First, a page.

Back for a second slice of the brilliant Borders Book Festival 2018, this time to hear former British Prime Minister, Gordon Brown, speak. He has just published a memoir called ‘My Life, Our Times’, around which much of the discussion was based, but afterwards he happily took questions from the audience on a variety of topics.
As I said in my recent post about Lord Paddy Ashdown, it’s difficult to know what to expect from a former politician. As I recall, Gordon Brown had a reputation for being somewhat cantankerous when in office (a fact that he would acknowledge in this session), yet today he came across as warm and far wittier than I’d expected.
Also unexpected was the address to the audience with which Gordon began the session. For a good 15 minutes, minus notes, he chatted amiably to us about his family, growing up as the son of a Church of Scotland minister and how he came to enter politics. Some of what Gordon said was reflective (his concern at the rise of isolationist/populist parties across Europe and America) and some downright funny, including a peach of an anecdote about Silvio Berlusconi bemoaning the lack of a make-up artist at a live TV debate, whilst trying to persuade Naomi Campbell to give him her telephone number.
In politics, Gordon says, you need a vision but you also need to communicate it. Your timing needs to be right, too. Not only did Gordon never expect to become Chancellor or Prime Minister, politics is far more about image than he realised and his naivety in this respect let to bad run-ins with the press, particularly Rupert Murdoch.
Acknowledging that he was never a “touchy-feely” politician, Gordon explained that, growing up in a manse, he learned to hide his feelings although his parents did encourage him to be kind to everyone. Cue another amusing anecdote about how, aged ten years old, he invited someone he believed was homeless round for dinner while his parents were out, only to discover later that he had invited the area’s most notorious burglar into their home.
Wrapping up his address, Gordon concluded that he still believes in the policies he implemented, but admitted, ruefully, that he “couldn’t get his message across”. This despite the advent of social media; acknowledging that other politicians have found it useful, Gordon describes it as like “fighting without a referee”.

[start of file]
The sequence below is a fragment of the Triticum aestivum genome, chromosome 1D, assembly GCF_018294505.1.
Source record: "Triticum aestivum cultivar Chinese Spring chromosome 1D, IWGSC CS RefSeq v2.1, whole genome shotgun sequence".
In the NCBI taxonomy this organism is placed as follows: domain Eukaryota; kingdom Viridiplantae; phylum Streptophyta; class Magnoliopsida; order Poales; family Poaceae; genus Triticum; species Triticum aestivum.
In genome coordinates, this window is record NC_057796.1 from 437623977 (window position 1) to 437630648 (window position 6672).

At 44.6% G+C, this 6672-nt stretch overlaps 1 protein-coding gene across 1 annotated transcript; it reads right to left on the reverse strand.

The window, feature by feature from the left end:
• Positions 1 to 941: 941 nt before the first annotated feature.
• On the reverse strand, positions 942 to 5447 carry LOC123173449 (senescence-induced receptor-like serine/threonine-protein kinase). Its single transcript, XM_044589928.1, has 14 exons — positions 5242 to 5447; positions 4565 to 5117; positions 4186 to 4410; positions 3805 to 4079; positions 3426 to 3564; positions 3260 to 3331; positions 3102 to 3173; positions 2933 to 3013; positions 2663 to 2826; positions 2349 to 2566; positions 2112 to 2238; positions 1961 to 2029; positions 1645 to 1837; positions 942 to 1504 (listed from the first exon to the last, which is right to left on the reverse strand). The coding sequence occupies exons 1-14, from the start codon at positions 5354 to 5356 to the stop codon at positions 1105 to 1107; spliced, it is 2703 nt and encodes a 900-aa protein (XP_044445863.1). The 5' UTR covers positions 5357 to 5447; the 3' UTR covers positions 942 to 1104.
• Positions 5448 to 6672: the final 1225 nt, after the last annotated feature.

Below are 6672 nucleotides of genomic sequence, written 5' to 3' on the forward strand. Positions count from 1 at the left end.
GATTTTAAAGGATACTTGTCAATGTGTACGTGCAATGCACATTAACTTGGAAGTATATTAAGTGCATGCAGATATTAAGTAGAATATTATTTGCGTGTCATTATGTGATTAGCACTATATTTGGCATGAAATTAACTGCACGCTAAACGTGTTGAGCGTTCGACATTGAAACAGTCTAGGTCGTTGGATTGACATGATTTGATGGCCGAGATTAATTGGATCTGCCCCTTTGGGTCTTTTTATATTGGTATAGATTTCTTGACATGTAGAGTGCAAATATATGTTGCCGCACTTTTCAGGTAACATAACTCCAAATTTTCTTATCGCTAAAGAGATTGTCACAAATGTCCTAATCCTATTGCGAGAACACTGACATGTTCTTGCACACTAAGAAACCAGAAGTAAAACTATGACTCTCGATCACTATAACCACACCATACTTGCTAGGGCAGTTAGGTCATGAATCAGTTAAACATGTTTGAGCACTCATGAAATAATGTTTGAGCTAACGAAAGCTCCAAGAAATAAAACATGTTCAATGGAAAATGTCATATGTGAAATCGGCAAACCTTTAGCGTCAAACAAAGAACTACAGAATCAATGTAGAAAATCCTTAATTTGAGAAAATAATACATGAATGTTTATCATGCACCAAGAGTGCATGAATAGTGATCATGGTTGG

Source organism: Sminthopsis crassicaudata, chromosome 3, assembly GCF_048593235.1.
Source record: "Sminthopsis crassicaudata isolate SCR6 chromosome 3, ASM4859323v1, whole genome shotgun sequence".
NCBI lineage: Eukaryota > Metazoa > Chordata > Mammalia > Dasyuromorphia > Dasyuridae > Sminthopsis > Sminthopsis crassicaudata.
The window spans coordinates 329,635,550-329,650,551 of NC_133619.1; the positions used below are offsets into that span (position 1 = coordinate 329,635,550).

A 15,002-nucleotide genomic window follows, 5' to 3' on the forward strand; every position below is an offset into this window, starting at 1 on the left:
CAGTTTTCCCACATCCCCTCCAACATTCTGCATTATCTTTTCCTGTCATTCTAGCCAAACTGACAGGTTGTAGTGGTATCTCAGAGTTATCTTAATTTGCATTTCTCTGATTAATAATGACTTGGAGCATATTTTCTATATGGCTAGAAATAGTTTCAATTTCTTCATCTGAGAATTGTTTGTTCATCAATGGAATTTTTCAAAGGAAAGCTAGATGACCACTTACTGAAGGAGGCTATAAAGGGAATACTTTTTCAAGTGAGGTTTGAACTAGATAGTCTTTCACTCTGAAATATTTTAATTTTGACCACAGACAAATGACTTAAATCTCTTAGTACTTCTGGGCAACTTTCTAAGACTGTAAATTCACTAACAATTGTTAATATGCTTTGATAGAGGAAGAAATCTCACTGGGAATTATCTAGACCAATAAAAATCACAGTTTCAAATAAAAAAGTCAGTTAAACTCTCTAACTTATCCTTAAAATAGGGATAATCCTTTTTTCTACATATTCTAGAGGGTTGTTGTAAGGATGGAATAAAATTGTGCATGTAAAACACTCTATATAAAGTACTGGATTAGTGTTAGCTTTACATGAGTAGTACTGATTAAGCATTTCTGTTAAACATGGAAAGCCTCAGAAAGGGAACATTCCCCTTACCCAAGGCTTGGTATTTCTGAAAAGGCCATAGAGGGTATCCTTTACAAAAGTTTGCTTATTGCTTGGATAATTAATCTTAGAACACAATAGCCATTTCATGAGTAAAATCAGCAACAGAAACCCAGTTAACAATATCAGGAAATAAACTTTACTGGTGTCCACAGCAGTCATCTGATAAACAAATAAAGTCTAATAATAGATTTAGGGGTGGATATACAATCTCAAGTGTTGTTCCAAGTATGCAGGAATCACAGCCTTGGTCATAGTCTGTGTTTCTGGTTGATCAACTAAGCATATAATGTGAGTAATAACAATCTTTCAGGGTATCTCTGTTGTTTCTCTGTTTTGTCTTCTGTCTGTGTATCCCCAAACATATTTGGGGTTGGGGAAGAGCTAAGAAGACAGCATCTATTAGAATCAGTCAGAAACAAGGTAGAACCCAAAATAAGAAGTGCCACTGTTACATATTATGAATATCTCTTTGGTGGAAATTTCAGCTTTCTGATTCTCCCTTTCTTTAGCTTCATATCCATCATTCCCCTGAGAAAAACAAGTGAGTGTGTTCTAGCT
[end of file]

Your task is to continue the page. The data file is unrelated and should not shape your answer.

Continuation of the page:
It was time for the audience to ask questions and the first one packed a real punch. “PFI may have led to lots of hospitals being built”, began a stern lady in the front row, “but is it like HP? Is the country now up to its eyes in debt?” Not in the slightest, responded an unruffled Gordon. When Labour came to power in 1997 the NHS was in a very bad state, suffering from staff shortages, long waiting lists and hospitals in disrepair. As Chancellor, he was able to raise some money through additional NI contributions, but it was through private finance that sufficient funds were raised for significant NHS investment.
Now, however, continued Gordon, things are changing again. People are living longer and much more social care will be needed going forward. The financing of the NHS has to be looked at again.
Which contemporary politicians does he admire? “Emmanuel Macron”, Gordon immediately responded – adding that he has met the French president several times and that he has much respect for Macron’s vision. Not only is he trying to move France forward, he is a “phenomenon” who has managed to break the country political party system and weaken the National Front. “We won’t like everything he does”, Gordon concluded, “but he is an impressive politician”.
To our surprise, Gordon went on to talk about George W Bush in more favourable terms than might have been expected. “Bush had a reputation as a non-communicator”, he mused, “but that wasn’t my personal experience”. Sensing some disbelief amongst the audience he added, “Unlike other presidents, Bush always returned my calls within an hour; I might not have agreed with all of George’s policies, but I worked well with him. And he has a far better understanding of history and politics than he is given credit for”.
The same can’t be said, alas, about Vladimir Putin. After dryly recounting an anecdote about visiting Putin in Moscow and placed in a seat where he physically had to look up towards the diminutive Russian president, Gordon told us, “After the assassination of Alexander Litvinenko, our relations with Russia could never be good. We knew that Putin was behind it – and that he was attempting other assassinations; we had to keep people under surveillance for their own protection”. Asked whether Putin was behind the recent attempt to assassinate Sergei Skripal and his daughter Yulia, Gordon confirmed, “There’s a definite pattern. This is a new type of terrorism and we’re dealing with a totalitarian government who we have to confront.”
Gulp. A somewhat chilling way in which to end an interview, I’m sure you will agree. So I will wrap up this post by saying that, if Gordon’s memoir is anywhere near as interesting as the 60 minutes I spent with him today, it will be a very good read indeed. Plus, all profits are going to charity…now that really is a positive way in which to end this post.